The U.S. election is now a week in the past, but the vote to legalize recreational cannabis in several states has continued to boost Canadian licensed cannabis producer stocks.

Efforts in California, Massachusetts, Nevada and Maine to allow adults over 21 to use cannabis passed, with similar votes looking at medical cannabis also successful in Arkansas, Florida, Montana and North Dakota also approved, and the new markets have driven investment and interest in producers north of the border.

Shares from several Canadians operations jumped with the results and, a week later, are still holding high.

Mettrum closed at $3.81 on Nov. 4, then up 18 per cent to a high of $4.90 on Nov. 10 after the election and is now trading at $6.80 a share on the TSX Venture. Canopy Growth Corp, the group that controls both Tweed and Bedrocan, is now trading for $13.45 on the TSX, up from $3.20 when it was first listed earlier this year. Similarly, Aphria rose to $6.30, Organigram at $3.84 and Aurora at $2.63, all-time highs for all companies.

After the election, president of licensed producer Tilray Brendan Kennedy said Canadian operations have a head-start advantage as new international markets open to legalized sales, opportunities the operations will likely jump at.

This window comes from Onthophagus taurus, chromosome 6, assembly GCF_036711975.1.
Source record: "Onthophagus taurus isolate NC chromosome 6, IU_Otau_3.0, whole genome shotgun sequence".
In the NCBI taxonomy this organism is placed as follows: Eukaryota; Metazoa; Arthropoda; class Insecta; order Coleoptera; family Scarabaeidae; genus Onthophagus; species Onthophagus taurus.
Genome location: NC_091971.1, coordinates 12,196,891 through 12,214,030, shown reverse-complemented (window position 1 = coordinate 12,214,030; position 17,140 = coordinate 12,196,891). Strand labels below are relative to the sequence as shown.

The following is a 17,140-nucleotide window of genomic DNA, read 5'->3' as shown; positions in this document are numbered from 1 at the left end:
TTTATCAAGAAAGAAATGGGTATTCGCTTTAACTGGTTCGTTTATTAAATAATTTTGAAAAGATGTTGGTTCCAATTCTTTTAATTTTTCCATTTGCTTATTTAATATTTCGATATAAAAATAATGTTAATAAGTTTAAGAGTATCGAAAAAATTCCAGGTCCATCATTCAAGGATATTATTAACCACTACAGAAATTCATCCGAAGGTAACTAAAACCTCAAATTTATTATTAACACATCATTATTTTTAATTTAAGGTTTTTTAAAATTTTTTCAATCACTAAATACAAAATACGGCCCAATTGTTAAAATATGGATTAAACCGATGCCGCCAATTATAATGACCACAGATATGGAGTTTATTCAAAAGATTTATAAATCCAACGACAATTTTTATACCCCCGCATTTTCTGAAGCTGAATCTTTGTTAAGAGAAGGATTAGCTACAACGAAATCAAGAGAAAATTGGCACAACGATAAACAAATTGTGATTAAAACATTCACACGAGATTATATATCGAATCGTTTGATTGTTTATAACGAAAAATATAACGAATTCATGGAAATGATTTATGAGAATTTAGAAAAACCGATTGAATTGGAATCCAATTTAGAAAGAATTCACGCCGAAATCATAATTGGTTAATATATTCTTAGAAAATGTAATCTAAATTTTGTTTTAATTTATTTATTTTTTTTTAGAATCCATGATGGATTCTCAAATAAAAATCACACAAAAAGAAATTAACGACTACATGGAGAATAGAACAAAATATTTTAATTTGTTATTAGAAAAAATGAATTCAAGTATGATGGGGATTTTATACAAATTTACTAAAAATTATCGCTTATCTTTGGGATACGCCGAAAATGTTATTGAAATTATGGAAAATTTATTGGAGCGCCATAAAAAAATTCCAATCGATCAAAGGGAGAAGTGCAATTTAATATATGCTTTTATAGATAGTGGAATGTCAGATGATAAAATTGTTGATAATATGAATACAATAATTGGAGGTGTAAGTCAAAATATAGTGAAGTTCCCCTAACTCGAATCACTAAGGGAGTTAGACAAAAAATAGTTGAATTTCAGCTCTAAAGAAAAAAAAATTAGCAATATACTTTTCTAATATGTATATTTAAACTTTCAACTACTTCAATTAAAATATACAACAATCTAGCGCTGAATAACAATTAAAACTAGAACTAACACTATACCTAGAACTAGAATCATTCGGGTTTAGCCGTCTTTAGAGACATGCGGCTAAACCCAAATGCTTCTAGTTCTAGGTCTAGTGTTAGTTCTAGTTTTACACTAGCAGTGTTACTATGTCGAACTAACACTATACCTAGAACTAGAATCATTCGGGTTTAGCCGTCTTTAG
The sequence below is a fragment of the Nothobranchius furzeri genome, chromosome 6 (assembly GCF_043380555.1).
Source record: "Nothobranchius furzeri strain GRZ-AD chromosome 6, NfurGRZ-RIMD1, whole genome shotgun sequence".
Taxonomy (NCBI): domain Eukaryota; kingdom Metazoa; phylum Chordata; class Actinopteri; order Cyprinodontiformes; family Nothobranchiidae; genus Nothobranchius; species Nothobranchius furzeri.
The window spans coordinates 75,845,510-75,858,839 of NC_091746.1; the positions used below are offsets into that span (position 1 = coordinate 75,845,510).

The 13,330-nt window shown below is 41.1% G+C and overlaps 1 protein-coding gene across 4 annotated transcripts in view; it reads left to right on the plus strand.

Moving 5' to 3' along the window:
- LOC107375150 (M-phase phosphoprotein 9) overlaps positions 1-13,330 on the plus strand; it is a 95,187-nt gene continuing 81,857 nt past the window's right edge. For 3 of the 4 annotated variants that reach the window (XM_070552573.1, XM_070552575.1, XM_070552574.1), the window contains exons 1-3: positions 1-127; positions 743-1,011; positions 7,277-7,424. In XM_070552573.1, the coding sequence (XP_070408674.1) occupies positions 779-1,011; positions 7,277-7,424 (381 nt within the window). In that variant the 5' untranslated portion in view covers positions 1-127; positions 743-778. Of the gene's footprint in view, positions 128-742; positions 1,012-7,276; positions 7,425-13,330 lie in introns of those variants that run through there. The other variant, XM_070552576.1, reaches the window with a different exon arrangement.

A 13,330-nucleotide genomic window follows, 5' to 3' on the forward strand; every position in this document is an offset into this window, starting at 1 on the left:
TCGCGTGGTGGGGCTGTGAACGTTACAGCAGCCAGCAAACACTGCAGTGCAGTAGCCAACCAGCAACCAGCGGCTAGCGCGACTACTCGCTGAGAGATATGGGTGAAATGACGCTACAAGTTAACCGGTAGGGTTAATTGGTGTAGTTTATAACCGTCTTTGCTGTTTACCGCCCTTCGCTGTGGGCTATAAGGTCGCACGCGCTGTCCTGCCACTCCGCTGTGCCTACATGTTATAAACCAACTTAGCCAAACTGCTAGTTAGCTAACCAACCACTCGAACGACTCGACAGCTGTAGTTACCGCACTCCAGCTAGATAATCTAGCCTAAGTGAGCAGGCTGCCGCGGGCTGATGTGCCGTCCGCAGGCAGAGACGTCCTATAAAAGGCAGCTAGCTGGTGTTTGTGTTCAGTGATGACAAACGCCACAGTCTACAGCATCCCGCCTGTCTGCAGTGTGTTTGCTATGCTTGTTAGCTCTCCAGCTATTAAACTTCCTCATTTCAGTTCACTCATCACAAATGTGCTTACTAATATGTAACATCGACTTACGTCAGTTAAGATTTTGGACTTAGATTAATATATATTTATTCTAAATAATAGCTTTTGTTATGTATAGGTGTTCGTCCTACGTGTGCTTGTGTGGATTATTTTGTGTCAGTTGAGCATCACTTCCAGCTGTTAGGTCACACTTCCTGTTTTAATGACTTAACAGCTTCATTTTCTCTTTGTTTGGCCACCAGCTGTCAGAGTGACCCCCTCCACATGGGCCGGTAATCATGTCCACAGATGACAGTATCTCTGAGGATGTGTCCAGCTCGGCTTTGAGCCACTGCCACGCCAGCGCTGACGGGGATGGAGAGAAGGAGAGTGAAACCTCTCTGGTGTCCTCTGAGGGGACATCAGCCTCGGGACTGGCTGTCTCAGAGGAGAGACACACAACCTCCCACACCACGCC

Based in Nanaimo, Tilray is still a private company, but is owned by Privateer Holdings in Seattle, a private equity firm investing in medical cannabis and also owns the cannabis information resource Leafly.

“There are huge opportunities for Canadian companies, because Canada has the most robust and tightly regulated medical cannabis framework in the world,” Kennedy said. “Both governments and companies around the world are looking to Canada to provide leadership and expertise in this industry.”

Aurora vice-president Cam Battley said that by having a federally controlled cannabis system, instead of a situation like America’s state-by-state approach, Canada has been able to create large-scale, commercial production techniques.

“We do have a lot of expertise, and we’ve learned, collectively as a sector, a lot of really important lessons about cultivation and consistent production,” says Battley. “I think that does give us some advantages and would bode well for partnerships when the time is right.”